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Crowdsourced Treasures

December 7, 2009 Developments 1 Comment

In truth this post should have been written last Wednesday following Tuesday evening’s Social Media Cafe (smc_mcr) when, along with David Edmundson-Bird from MMU Business School, I presented a ‘What-if’ idea to a group of about 15 keen social media types. It was a conversation with David almost a year ago at an earlier smc_mcr that had kicked off the idea of crowdsourcing the documentation of Mary Greg’s collection in the first place. The presentation was called Crowdsourced Treasures, a social media action to open up access to the city’s art collections.

David has much loftier ambitions than me around increasing public access to the collections in storage and very much played devil’s advocate in the discussion that followed. And there was some genuinely engaged discussion too. Not everybody was convinced that unmediated access to photograph, record or write about objects from the collection would be a good thing. Surely, it was argued, the role of the gallery was to provide the authoritative context to the objects, providing a way-in for the uncertain viewer. The hierarchies and taxonomies developed over the last century or more have an important place and help provide threads of meaning and connection between disparate objects, documentation without these wouldn’t really be documentation. Or, would it?

Ben’s photographs helped bolster the proposition enormously, here was a purely visual record that elevated the object to a different aesthetic realm. Does it matter that you don’t realise that what you are looking at is a thimble if you are entranced by the sheer quality of surface or by its simple form? Is it always necessary to know everything about the object, or can you take from it what you want or need? There was some agreement that any social documentation produced would be supplementary to the ‘official’ documentation, it couldn’t replace it.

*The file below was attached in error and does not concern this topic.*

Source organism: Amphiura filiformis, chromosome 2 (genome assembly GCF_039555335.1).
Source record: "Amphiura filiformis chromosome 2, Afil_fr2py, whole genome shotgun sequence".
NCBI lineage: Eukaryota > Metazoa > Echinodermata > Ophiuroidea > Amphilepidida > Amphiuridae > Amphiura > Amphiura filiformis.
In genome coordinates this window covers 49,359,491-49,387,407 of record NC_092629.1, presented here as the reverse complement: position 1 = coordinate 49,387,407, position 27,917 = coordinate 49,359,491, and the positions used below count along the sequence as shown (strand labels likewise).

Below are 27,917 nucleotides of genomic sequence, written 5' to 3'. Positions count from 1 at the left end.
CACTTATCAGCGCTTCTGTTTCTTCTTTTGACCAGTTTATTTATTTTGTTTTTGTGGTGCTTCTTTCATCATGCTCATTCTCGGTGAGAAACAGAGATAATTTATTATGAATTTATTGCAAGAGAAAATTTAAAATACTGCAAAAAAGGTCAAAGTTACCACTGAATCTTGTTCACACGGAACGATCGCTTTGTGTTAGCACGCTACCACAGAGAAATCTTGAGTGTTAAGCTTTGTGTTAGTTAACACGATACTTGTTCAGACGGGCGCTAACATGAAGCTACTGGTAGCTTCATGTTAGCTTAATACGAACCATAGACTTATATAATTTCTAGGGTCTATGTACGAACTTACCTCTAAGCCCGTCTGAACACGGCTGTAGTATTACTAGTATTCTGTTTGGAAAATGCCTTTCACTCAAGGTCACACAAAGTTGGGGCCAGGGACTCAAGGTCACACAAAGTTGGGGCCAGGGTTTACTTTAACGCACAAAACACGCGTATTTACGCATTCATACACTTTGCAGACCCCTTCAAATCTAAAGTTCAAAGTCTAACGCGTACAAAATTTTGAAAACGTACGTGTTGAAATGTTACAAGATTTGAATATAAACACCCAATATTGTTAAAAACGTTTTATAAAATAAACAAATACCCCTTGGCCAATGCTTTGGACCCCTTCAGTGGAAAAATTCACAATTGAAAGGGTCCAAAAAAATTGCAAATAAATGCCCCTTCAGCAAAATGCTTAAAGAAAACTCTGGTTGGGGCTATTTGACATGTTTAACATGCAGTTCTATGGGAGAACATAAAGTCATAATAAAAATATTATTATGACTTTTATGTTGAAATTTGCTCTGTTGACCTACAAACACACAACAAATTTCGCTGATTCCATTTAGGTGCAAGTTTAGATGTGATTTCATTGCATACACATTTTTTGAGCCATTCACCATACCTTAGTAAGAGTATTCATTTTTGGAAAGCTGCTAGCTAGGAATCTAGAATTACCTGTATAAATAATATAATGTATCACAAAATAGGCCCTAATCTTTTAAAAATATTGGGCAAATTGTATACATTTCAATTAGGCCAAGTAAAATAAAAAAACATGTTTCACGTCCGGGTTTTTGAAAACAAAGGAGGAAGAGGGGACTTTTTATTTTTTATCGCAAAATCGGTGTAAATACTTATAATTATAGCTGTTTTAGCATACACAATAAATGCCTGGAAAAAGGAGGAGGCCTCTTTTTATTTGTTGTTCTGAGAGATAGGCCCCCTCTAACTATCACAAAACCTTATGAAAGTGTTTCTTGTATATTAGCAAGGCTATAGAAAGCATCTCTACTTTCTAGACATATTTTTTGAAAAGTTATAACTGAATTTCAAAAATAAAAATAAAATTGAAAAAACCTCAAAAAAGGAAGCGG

The idea of producing an open invitation to the stores to take part in a crowdsourced action did hold some appeal and there were a number of people in the audience who would be keen to take part if it did happen. Perhaps the single most interesting idea came up in discussion after the presentation. Natalie Ireland, Manchester Science Festival Director at MOSI, suggested that perhaps the best way to test the idea would be to hold an smc_mcr in the stores themselves, bring the social media advocates right into the collection as a piece of action research. This seems like a real way forward and we will plan how we might make it happen early in 2010.


Social Media Cafe Manchester smc_mcr
David Edmundson-Bird @groovergenerator
Natalie Ireland

Sarah-Clare Conlon, author of the Words & Fixtures blog, has posted about the proposed social media action too, Rumble in the Jumble. Ignore the apparent initial cynicism, the collection worked its magic on Sarah-Clare too.

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  1. Hazel Jones says:

    Sounds like a great discusion.
    I agree that it is right and proper to have official and “other” documentation.
    I often look around museums for other things than pure information.
    Shapes, textures, tales, mysteries and more.
    the history is only one aspect..important, but not always the most interesting and useful to artists/craftspeople in particular.
    Stamped marks, scratches, dents…

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